Hell hath no fury like a telecommunications carrier scorned.
Sprint Nextel — cable’s erstwhile kissing cousin in the wireless industry — on Monday sued its former cable buddies over 12 voice-over-IP patents, seeking unspecified damages for past infringement and an injunction blocking them from using the patents (see Sprint Sues Comcast, TWC, Cox And Cable One Over VoIP Patents).
That came just 17 days after Comcast and Time Warner Cable (along with Bright House) announced their landmark agreement with Verizon Wireless, under which the MSOs will resell the carrier’s products and services and vice versa (see Mobile Mashup and Comcast, TWC And BHN Sell Spectrum To Verizon Wireless For $3.6 Billion). Cox announced it was joining the VZ Wireless club, too, last Friday.
Now that Big Cable has turned its back on Sprint (and Clearwire, majority owned by Sprint) to dance with Big Red, Sprint’s lawyers are looking for compensation for those VoIP patents the company had been tacitly allowing the MSOs to use for years.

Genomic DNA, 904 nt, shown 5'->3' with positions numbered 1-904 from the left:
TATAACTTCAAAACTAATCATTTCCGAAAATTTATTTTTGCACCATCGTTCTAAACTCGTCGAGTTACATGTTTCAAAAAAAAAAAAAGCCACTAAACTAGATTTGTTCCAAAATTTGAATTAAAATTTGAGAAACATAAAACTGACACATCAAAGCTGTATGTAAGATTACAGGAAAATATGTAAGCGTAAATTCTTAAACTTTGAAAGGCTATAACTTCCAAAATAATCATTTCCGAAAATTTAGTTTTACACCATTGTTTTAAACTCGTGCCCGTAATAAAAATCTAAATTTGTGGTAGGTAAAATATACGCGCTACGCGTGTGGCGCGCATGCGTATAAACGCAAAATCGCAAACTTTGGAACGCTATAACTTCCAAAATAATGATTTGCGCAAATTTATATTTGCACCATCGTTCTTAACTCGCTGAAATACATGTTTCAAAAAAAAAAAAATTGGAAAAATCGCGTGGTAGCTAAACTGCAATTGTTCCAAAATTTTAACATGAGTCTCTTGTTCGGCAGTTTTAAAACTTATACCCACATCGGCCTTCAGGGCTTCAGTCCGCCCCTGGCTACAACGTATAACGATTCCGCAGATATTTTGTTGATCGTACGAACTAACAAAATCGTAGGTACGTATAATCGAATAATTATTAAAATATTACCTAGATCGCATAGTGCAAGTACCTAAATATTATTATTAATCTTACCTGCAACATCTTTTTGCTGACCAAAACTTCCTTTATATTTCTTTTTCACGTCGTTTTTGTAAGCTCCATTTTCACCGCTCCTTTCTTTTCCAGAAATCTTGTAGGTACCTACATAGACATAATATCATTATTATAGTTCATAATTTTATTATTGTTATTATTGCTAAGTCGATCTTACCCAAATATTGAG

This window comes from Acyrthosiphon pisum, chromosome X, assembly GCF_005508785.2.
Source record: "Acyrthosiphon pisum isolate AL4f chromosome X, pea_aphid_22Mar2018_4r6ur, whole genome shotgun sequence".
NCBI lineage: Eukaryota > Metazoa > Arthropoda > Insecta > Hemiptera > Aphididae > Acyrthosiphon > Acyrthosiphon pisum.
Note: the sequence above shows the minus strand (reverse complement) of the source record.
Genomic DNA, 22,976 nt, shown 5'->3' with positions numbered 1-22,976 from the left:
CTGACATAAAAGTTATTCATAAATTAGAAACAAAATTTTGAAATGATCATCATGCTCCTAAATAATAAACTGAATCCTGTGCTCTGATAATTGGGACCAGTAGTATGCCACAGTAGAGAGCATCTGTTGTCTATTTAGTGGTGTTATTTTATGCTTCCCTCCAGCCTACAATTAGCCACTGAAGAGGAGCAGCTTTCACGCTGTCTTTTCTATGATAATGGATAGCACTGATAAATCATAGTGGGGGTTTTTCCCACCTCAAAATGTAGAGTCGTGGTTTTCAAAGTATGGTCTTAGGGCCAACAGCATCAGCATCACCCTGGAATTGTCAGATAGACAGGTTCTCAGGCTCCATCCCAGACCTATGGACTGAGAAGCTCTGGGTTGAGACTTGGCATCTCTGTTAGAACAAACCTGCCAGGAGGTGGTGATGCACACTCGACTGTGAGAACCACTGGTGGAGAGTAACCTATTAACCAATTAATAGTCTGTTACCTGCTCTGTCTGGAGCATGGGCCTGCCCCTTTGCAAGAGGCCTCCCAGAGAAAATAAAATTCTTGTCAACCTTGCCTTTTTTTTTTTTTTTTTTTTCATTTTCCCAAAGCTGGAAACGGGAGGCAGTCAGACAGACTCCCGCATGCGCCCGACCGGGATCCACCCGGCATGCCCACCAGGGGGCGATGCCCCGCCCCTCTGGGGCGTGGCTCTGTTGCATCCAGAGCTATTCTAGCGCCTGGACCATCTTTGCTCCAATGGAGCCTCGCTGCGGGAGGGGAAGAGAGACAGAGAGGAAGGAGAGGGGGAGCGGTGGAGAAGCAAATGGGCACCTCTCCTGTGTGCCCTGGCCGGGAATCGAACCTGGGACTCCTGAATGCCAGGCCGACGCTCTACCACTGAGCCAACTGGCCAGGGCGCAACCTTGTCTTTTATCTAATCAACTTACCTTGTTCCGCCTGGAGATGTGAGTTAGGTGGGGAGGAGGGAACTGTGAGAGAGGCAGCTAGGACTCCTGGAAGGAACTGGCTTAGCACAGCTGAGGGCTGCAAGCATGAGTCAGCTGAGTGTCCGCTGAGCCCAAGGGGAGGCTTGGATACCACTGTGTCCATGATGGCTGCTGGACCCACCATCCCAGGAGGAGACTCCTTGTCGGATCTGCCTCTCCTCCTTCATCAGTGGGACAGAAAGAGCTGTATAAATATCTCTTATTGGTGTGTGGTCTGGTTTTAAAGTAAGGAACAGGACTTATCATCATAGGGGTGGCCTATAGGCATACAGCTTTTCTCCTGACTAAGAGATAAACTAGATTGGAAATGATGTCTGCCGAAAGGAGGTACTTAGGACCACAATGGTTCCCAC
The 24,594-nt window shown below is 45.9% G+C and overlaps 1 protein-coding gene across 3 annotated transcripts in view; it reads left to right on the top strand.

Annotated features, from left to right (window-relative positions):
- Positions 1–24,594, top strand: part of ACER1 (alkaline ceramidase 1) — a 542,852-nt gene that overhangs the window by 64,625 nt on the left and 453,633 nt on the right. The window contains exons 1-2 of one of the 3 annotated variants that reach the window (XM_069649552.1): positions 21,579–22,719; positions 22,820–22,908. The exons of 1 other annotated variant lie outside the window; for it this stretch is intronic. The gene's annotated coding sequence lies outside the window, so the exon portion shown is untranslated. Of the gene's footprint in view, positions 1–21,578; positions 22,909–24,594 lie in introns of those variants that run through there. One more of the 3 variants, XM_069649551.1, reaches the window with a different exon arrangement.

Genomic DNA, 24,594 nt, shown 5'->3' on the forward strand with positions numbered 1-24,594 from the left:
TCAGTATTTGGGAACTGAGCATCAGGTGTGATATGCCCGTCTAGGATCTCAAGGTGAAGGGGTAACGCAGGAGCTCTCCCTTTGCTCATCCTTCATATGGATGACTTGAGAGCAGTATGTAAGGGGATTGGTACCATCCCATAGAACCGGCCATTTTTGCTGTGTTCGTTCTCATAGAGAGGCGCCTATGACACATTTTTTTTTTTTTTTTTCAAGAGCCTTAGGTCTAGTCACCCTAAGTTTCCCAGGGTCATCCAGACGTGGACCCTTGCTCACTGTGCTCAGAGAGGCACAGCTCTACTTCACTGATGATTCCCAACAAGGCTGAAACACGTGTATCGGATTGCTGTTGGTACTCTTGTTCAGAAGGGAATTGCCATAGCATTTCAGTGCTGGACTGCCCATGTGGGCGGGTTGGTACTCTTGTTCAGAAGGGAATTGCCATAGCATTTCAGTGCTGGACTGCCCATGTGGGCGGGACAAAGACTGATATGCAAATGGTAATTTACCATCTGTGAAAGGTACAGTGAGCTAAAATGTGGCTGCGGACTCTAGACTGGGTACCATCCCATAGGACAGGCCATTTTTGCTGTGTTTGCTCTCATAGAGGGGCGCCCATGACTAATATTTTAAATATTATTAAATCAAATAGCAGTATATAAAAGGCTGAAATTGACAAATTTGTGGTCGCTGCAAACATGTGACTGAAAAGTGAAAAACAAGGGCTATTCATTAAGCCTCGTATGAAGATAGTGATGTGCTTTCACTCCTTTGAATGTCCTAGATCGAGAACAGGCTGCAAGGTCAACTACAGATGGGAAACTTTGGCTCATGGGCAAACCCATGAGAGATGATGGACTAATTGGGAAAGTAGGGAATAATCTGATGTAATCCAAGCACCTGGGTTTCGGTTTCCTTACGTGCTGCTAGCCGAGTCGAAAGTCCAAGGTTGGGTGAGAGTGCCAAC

The cable operators aren’t commenting on this turn of events, and Sprint won’t say whether it tried to reach patent-licensing deals with the MSOs before dragging them into court.
The lawsuits tell the story of a Sprint engineer named Joe Christie, who according to the company in 1993 came up with the notion of sending voice traffic over data packets rather than via inefficient traditional circuit-switched phone switches.
He’s portrayed as a heroic, industry-changing innovator — who met a tragic end. In its lawsuits, Sprint says Christie died unexpectedly at his home in February 1996. Here’s an excerpt from the Comcast complaint (download the PDF here):
Mr. Christie did not live to see his innovations deployed into a commercial platform. But Mr. Christie’s revolutionary inventions have an enduring legacy. Mr. Christie’s inventions and the related innovations made by people working with Mr. Christie have resulted in a [voice-over-packet] patent portfolio of over 120 issued United States Patents. Unfortunately, many companies in the industry, including Comcast, have realized the great value in this technology and have misappropriated it without Sprint’s permission.
Perhaps invoking the specter of a dead engineer is supposed to appeal to a jury’s sense of justice, though as a strictly legal matter it doesn’t seem relevant. In any case, Sprint’s gloves are off.
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